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Medieval Rural Life in the Luttrell Psalter, Janet Backhouse (University of Toronto Press; October 2000, 64 pages; $19.95)

Amazon.com price: $19.95

If pages of dry, explanatory text about life in the Middle Ages make you want to stand up and shout "OK, show me!" then feast your eyes on Medieval Rural Life in the Luttrell Psalter.

Want a detailed look at how a medieval plough worked? See page 17. Or the quick and dirty method swineherds used to feed their pigs? Check out page 31...with more on the annual cycle of sowing, weeding, harvesting, and threshing on the pages in between.

Animal illustrations include domesticated boar, cows, geese, ferrets, rabbits, and birds. (The house cat's obvious satisfaction with his prize mouse is as comical today as it must have been in 1350.) Representations of sports, pastimes, and musicians round out this study of what life must have really been like.

This is a rewarding reworking, with an impressive pedigree. It's based on a work by Janet Backhouse, a former curator of illuminated manuscripts at the British Museum.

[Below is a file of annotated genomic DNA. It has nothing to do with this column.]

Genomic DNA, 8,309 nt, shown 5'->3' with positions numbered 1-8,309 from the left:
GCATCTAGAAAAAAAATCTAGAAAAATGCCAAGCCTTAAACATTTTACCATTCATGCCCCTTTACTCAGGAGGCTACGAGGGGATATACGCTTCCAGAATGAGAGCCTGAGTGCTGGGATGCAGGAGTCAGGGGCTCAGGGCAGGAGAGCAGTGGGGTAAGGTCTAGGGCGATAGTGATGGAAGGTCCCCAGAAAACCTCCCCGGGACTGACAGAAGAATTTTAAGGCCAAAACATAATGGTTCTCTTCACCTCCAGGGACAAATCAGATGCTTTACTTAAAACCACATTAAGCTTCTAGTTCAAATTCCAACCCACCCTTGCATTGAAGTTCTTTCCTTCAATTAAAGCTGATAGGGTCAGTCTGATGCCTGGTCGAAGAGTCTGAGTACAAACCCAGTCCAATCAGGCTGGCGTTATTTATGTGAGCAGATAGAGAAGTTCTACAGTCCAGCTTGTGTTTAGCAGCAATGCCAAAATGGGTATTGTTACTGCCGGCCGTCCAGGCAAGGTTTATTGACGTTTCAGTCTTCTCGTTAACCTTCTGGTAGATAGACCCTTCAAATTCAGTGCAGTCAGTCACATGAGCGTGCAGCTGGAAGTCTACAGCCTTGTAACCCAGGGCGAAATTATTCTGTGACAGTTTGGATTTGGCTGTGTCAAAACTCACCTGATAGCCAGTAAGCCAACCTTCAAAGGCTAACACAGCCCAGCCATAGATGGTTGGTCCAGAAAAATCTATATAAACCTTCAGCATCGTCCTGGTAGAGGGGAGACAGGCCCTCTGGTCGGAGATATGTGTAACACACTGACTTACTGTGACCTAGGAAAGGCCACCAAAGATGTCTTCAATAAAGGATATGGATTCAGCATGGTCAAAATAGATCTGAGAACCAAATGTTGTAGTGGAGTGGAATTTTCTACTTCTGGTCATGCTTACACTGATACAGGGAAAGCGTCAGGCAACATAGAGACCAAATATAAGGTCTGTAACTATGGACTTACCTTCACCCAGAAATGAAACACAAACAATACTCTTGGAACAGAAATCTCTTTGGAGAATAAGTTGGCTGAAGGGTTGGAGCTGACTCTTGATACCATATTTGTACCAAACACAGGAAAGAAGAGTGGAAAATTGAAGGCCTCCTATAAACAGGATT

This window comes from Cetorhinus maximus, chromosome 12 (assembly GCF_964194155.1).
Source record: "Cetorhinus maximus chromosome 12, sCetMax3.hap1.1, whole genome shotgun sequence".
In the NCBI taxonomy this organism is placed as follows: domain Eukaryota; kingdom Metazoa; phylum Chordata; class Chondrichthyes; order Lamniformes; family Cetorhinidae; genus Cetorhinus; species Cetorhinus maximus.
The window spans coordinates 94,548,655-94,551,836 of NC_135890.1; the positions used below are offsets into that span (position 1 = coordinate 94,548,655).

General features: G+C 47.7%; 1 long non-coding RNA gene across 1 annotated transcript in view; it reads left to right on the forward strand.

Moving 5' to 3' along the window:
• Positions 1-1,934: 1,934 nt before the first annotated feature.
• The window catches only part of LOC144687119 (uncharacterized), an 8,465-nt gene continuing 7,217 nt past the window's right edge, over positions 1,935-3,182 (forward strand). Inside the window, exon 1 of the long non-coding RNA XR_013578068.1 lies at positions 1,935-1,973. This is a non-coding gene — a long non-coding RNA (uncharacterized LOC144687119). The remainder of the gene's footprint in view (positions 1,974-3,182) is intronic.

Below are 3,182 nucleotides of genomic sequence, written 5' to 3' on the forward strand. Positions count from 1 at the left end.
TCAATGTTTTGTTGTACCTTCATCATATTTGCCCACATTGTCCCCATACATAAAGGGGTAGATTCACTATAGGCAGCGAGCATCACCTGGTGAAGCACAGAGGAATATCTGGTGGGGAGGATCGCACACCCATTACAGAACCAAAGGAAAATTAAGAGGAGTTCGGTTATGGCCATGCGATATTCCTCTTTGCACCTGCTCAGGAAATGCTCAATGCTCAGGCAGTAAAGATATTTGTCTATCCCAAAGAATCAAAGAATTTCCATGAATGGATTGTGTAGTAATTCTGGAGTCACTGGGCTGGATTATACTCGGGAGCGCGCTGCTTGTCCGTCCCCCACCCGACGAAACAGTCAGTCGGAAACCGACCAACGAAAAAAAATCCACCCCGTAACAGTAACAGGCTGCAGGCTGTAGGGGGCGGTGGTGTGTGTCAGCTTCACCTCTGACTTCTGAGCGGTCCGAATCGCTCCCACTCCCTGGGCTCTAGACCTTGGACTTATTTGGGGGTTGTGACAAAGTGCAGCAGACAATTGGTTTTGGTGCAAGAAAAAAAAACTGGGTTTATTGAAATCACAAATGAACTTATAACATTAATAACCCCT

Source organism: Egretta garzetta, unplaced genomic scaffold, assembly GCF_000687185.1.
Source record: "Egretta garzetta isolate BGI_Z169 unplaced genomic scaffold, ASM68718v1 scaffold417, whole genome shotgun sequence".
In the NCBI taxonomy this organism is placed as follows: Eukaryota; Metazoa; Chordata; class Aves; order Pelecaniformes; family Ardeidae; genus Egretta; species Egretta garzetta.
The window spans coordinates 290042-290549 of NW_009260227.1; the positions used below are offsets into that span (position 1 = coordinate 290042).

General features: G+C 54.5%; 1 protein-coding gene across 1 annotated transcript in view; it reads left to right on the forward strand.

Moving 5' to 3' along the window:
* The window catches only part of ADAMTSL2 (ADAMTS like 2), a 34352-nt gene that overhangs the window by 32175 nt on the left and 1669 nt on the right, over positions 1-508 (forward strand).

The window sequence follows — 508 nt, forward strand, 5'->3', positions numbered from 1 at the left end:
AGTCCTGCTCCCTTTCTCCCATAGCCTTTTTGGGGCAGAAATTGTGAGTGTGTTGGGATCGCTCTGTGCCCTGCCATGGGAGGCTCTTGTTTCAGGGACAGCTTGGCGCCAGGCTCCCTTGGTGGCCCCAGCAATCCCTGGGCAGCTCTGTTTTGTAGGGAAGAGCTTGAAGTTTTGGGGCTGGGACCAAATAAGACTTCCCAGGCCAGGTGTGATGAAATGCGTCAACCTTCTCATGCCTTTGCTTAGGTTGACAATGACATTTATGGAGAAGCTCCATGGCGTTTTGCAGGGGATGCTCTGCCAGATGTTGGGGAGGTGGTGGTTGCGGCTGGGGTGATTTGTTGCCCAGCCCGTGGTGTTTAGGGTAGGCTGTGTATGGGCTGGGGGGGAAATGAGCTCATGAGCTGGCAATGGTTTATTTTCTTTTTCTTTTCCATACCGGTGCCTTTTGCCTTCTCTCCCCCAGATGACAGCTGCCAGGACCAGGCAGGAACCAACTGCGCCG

Now, the focus is less on the religious motifs and their meanings, with a closer look at the realistic 14th century images illustrated for its patron, Sir Geoffey Luttrell. He fell in with the rest of the medieval well-to-do who wished to show off their wealth and piety by sponsoring a medieval psalter, or Book of Psalms.

Ironically, the Luttrell Psalter survives today as a colorful archeological dig into the meat-and-potatoes of medieval life, thanks in large part to the custom of filling in dead space with marginal illustrations. As such Sir Geoffrey would probably not be very pleased with this popular, 'lower class' edition.

However, it continues to serve as a fascinating intro into the era for students of the medieval...and a refreshing reminder for jaundiced-eyed scholars about what attracted them to the Middle Ages in the first place.

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